Cover Image

Plasmodium sp. infection among the people of Suleja, Niger State, Nigeria.

Mogba Emmanuel O., Olanrewaju Comfort A.*, Malann Yoila D.

Abstract


Malaria infection is a major public health problem in the sub-Sahara Africa. A study on the status of malaria parasite infection was carried out on patients visiting the Government General Hospital and Citizen Hospital (a private hospital) in Suleja Local Government Area, Niger State, Nigeria from the month of January to April, 2014. A total of 500 persons were examined, 250 persons from each of the two hospitals and grouped according to their ages, zones, occupation and sexes. The private hospital recorded the highest infection rate of 75.2% while the government hospital recorded a lower rate (41.6%) and the overall prevalence of the study was 58.4%. Madalla zone which is nearer to the centre of the town recorded the highest rate (97.5%), age group 0-10 years had the highest infection rate of 66.9%. Among the different occupations examined in this study, students had the highest prevalence of 79.7%. However, there were no significant differences in the rate of infections in these categories (P>0.05). In relation to sex, females were more infected (62.8%) than the males (53.1%) with a significant difference (P< 0.05). It is suggested that health education on the transmission, prevention and control of Plasmodium infection in schools, market and public places should be intensified.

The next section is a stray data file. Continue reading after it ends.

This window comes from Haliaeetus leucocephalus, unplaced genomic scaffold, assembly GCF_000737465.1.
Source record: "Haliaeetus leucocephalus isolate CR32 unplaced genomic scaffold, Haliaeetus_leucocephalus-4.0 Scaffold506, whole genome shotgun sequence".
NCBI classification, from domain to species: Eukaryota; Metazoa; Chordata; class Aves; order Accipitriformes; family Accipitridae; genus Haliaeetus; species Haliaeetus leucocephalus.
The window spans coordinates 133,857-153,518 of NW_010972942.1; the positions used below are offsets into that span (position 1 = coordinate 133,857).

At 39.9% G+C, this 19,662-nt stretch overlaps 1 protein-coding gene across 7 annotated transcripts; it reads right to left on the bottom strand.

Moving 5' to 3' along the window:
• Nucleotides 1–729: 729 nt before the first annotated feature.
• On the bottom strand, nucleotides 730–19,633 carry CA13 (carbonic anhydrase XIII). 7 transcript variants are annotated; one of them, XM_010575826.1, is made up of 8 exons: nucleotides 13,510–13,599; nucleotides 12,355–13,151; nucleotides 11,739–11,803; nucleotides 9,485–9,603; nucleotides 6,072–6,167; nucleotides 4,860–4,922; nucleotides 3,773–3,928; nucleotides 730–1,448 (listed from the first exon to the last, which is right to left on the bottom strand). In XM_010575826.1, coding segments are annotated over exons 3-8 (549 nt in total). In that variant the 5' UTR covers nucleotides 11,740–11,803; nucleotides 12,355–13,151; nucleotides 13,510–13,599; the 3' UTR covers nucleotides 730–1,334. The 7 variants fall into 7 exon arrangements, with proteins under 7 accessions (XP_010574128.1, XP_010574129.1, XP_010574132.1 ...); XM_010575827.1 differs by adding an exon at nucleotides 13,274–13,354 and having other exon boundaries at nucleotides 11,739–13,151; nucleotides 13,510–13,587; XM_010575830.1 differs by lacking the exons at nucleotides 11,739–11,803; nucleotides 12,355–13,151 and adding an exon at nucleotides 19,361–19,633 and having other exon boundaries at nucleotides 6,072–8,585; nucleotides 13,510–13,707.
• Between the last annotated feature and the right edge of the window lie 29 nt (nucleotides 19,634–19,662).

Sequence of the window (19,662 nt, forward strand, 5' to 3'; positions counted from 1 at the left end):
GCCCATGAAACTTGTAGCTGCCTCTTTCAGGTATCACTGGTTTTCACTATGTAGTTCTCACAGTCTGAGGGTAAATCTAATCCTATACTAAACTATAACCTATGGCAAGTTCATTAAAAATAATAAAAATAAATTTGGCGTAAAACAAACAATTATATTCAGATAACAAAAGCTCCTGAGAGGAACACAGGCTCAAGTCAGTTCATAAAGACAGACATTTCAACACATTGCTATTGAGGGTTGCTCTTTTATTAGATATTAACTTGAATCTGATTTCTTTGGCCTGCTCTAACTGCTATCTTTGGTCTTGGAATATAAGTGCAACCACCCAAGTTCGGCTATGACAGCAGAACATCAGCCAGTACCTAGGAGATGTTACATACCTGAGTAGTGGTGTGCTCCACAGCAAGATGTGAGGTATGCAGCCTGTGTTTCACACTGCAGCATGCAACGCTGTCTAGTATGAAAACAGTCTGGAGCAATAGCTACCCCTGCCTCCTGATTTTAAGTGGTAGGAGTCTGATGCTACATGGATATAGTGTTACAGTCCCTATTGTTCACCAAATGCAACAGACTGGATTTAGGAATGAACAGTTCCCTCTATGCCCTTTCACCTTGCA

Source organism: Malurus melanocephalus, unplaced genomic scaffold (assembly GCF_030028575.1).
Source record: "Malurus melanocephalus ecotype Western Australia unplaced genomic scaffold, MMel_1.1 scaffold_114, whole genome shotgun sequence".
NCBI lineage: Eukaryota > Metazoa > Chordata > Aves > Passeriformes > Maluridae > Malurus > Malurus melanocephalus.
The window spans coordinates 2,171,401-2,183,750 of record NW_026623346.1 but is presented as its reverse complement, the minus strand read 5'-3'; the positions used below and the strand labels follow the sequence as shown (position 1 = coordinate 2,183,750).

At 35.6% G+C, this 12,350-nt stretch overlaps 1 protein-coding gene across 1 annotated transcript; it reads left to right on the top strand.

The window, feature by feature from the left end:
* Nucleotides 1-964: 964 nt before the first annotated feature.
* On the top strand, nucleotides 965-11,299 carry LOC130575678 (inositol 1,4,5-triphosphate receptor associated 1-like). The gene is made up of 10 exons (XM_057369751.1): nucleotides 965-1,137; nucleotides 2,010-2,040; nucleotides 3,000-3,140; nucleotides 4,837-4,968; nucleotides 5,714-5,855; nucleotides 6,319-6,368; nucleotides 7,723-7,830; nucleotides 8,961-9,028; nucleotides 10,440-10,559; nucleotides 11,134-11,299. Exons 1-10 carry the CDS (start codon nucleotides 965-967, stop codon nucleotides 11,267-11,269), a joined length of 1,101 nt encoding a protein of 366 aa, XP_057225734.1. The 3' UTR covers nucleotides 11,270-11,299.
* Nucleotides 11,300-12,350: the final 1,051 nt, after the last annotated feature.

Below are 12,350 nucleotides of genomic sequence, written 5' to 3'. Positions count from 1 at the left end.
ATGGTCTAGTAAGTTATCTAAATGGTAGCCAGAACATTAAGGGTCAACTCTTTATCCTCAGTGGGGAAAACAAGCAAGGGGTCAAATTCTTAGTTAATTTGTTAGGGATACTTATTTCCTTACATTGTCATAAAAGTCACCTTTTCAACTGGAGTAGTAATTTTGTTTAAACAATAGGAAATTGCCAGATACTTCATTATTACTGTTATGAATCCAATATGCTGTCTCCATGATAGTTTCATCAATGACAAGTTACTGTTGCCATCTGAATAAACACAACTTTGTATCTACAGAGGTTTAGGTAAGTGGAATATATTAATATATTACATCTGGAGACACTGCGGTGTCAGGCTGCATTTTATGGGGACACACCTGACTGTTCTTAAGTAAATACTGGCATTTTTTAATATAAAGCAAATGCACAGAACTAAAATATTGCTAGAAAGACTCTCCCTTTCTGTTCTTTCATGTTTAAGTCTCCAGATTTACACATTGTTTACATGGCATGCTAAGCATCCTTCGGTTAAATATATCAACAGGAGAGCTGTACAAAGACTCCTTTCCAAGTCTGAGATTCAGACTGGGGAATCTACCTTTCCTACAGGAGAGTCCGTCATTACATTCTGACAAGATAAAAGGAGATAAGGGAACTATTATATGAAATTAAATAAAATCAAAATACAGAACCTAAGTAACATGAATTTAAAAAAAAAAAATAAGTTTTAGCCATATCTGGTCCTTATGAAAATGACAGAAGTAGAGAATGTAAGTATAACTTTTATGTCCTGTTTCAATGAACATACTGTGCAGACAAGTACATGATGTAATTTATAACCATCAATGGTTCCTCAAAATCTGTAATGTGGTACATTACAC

Keywords


Health education; Infection; Malaria parasite; Prevalence; Suleja.

Full Text:

PDF

References


Eze Evelyn, Ezeiruaku F, Ukaji, D. “Experiential relationship between malaria parasite density and some haematological parameters in malaria infected male subjects in Port Harcourt, Nigeria”. Global Journal of Health Sciences 4, 4 (2012): 139-148

Ike IM. “Malaria incidence in abakaliki and effects on socio-economic development of the area”. The Nigerian Journal of Parasitology, Book of Abstract: 12: (2000).

Kalu Mong, Nwogo Obasi, Nduka Florence and Christian Glory. “A Comparative study of the prevalence of Malaria in Aba an Umuahia Urban Areas of Abia State, Nigeria”. Research Journal of Parasitology, 7 (2012): 17 – 24.

Lesi Folusho and Adenuga Adegboluga. “Malaria in childhood. An overview”. Nigerian Journal of General Practice, 1(1996): 9-12

Mbanugo JI and Ejims DO. “Plasmodium infection in children aged 0-5 years in awka metropolis, Anambra State”. Nigerian Journal of Parasitology 21(2000): 55-59.

Ozumba Nwora and Ozumba Uchenna. “Some local beliefs on the cause of malaria in three rural areas of Enugu State, Souh- East Nigeria”. The Nigerian Journal of Pararsitology 25 (2004): 45-49.

Ukpai Onyinye and Ajoku Ernest.. The prevelence of malaria in Okigwe and Owerri areas of Imo State. The Nigerian Journal of Parasitology 22, 1&2 (2001): 43-48.

UNICEF. Rolling back malaria goals. A United Nation Children’s Fund document. (2000). P16.

WHO. Basic laboratory methods in medical parasitology. Laboratory manuals. World Health Organization, Geneva. (1991) P 61.




DOI: http://dx.doi.org/10.21746/ijbio.2016.03.008

Refbacks

  • There are currently no refbacks.




Copyright (c) 2016 International Journal of Bioassays

Creative Commons License
This work is licensed under a Creative Commons Attribution-NonCommercial-NoDerivatives 4.0 International License.

International Journal of Bioassays is a member of the Publishers International Linking Association, Inc. (PILA), CROSSREF and CROSSMARK (USA). Digital Object Identifier (DOI) will be assigned to all its published content.